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Report: Utah, Salt Lake City Rank High For Crimes Against Indigenous Women

Photo of Boyce.
Rocio Hernandez / KUER
Jennifer Boyce with PANDOS, a Salt Lake City Native rights group, shares her family's own violent past at an event held Thursday at Westminster College. Boyce belongs to a South Dakota tribe.

Utah is among the top 10 states with the most cases of missing and murdered indigenous women and children, according to a recent report by a Native American health group.

About a quarter of American Indians and Alaska Natives in the U.S. live in urban areas, according to the report by the Urban Indian Health Institute looking at 506 cases of missing and murdered indigenous women in 71 U.S. cities. Eighty percent of those cases occurred since 2000.

All 24 cases of missing and murdered indigenous women and girls in the state occurred in Salt Lake, tying the city with Omaha, Nebraska for sixth most cases among U.S. cities.

Of those Utah cases, 22 are classified as murders while one is considered a missing person case and another is ‘unknown’ because the health institute could not verify if the victim was found safe or deceased.

The Salt Lake City Police Department said it could not immediately find any information on the cases.

Jennifer Boyce with PANDOS, a local Native rights group, talked on Thursday about the cases and her own personal experience with the issue at an event at Westminster College.

Boyce shared that four of her family members were murdered, and one of her cousins is a rape victim.

“So this is happening everywhere and there is rarely a Native woman that you will find that who doesn’t know someone or is related to someone who is missing or who has gone missing,” she said.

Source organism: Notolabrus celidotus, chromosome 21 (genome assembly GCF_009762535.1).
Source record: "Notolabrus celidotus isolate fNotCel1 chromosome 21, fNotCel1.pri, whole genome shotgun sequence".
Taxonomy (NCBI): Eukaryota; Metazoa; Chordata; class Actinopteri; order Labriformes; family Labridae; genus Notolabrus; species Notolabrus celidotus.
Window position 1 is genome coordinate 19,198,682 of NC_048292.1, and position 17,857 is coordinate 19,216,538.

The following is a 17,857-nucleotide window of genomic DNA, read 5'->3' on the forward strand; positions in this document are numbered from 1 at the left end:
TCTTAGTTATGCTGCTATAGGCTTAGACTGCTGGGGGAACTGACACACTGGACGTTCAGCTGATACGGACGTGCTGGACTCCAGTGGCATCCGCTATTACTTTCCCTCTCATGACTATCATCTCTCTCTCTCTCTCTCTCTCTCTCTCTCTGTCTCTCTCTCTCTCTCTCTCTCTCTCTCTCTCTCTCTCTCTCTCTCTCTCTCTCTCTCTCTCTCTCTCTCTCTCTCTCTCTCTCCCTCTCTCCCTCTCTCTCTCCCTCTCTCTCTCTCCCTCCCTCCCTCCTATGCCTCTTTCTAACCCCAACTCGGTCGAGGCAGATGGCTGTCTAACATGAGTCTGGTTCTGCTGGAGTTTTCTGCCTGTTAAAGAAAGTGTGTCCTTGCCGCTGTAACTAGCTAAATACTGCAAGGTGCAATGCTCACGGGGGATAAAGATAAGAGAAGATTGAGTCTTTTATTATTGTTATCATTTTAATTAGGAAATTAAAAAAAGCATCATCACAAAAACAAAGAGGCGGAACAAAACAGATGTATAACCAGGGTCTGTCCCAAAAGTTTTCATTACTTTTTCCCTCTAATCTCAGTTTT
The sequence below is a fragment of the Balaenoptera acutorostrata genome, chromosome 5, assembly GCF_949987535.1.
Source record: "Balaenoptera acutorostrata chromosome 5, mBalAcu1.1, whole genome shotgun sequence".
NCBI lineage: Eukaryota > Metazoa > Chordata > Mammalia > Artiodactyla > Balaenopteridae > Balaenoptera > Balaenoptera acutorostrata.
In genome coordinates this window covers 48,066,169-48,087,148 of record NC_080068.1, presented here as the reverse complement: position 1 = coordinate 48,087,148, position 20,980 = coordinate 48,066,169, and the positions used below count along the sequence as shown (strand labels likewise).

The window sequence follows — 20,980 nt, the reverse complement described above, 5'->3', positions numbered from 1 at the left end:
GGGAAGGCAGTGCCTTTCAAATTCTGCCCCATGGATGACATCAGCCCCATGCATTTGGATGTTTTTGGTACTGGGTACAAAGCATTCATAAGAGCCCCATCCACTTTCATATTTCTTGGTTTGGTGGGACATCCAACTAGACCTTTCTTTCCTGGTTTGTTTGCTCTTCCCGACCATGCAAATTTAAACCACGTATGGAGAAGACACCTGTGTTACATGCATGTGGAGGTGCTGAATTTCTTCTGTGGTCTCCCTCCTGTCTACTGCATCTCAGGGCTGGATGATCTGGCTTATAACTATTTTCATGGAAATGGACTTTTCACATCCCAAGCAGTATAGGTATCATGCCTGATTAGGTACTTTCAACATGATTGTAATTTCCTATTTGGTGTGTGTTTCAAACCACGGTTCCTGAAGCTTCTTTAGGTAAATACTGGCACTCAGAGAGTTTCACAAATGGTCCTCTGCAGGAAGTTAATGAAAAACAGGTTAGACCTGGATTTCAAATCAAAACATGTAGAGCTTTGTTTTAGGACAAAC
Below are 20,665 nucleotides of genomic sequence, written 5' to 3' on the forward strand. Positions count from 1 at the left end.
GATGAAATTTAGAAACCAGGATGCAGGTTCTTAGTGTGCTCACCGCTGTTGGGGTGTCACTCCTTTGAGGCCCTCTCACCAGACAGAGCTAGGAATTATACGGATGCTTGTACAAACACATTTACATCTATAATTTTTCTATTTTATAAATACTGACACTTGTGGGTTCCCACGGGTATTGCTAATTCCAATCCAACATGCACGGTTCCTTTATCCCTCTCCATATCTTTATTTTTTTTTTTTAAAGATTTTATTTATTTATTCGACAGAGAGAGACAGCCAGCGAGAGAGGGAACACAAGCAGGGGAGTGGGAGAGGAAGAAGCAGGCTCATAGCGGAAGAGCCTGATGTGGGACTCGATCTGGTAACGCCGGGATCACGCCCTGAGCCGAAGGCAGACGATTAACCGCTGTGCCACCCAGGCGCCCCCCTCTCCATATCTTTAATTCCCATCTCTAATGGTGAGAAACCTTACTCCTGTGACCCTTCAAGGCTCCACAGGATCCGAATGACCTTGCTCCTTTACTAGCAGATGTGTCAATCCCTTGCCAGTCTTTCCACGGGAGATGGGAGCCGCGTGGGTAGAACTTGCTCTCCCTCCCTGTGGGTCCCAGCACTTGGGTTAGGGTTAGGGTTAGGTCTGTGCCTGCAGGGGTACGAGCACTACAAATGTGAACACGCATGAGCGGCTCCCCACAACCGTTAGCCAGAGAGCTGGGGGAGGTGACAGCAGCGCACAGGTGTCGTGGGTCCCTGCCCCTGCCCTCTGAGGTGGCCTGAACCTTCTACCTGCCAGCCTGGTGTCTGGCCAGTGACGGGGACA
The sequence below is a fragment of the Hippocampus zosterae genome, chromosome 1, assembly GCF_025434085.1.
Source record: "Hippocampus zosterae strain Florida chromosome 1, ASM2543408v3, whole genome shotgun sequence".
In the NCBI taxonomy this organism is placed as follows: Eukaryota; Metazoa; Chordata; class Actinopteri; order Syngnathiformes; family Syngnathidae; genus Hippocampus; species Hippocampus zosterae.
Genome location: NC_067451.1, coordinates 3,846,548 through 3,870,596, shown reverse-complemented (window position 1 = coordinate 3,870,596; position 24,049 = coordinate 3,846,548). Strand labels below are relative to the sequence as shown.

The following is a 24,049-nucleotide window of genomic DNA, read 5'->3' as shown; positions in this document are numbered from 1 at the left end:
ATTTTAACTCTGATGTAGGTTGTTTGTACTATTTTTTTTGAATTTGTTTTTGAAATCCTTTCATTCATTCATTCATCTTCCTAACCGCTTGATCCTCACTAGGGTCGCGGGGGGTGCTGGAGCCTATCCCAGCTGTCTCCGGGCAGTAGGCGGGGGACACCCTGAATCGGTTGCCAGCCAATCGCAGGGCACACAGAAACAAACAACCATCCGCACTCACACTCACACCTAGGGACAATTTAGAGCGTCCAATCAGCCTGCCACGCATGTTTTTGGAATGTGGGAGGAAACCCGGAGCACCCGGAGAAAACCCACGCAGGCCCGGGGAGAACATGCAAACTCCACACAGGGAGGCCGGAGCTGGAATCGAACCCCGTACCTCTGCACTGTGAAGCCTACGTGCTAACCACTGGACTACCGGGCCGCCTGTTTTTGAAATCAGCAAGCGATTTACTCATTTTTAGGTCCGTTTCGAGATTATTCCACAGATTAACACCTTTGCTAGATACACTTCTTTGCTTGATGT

One case noted in the report was the 2010 death of Deborah Haudley at a Salt Lake City motel. Her boyfriend, Oscar Eduardo Reyes, told police he struck Haudley twice the night before she died. Reyes pleaded guilty in March 2011 to third-degree felony homicide by assault.

Another indigenous women, Maranny Hatalie Holiday, was murdered in 2015 on the Navajo Reservation in San Juan County. Timothy Lee Smith, her brother-in-law, was sentenced to nearly 22 years in federal prison after pleaded guilty to second-degree murder.

Due to a lack of documentation by government agencies, the authors of the report estimate there may be more cases across the country that can’t be counted. But a federally funded nonprofit is trying to tabulate these crimes in Utah.

The nonprofit Restoring Ancestral Winds has launched an effort to collect data on violence against Native women, girls and queer people who are members of Utah’s indigenous groups, said Moroni Benally, a coordinator with the nonprofit. He said the organization, which is funded by the U.S. Justice Department’s Office on Violence Against Women, expects to release its findings in spring 2019.

Restoring Ancestral Winds will work with the eight tribes in the state including the Ute, Paiute and Goshute tribes and examine the prevalence of violence occurring within those communities. It will also assess what services tribal, state and federal organizations are providing to help the victims of violence heal.

Last week, the Senate Committee on Indian Affairs unanimously passed a bill called Savanna’s Act that will require the U.S. Justice Department file an annual report on the number of missing and murdered Indigenous women.

U.S. Sens. Jon Tester, D-Mont., and Lisa Murkowski, R-Alaska, are requesting a hearing be scheduled to discuss the issue highlight in the report.

Rocio is coming to KUER after spending most of her life under the blistering Las Vegas sun and later Phoenix. She earned bachelor’s degrees in journalism and Spanish at the University of Nevada, Reno. She did brief stints at The Associated Press, the Las Vegas Review-Journal and Reno Public Radio. She enjoys wandering through life with her husband and their toy poodle.
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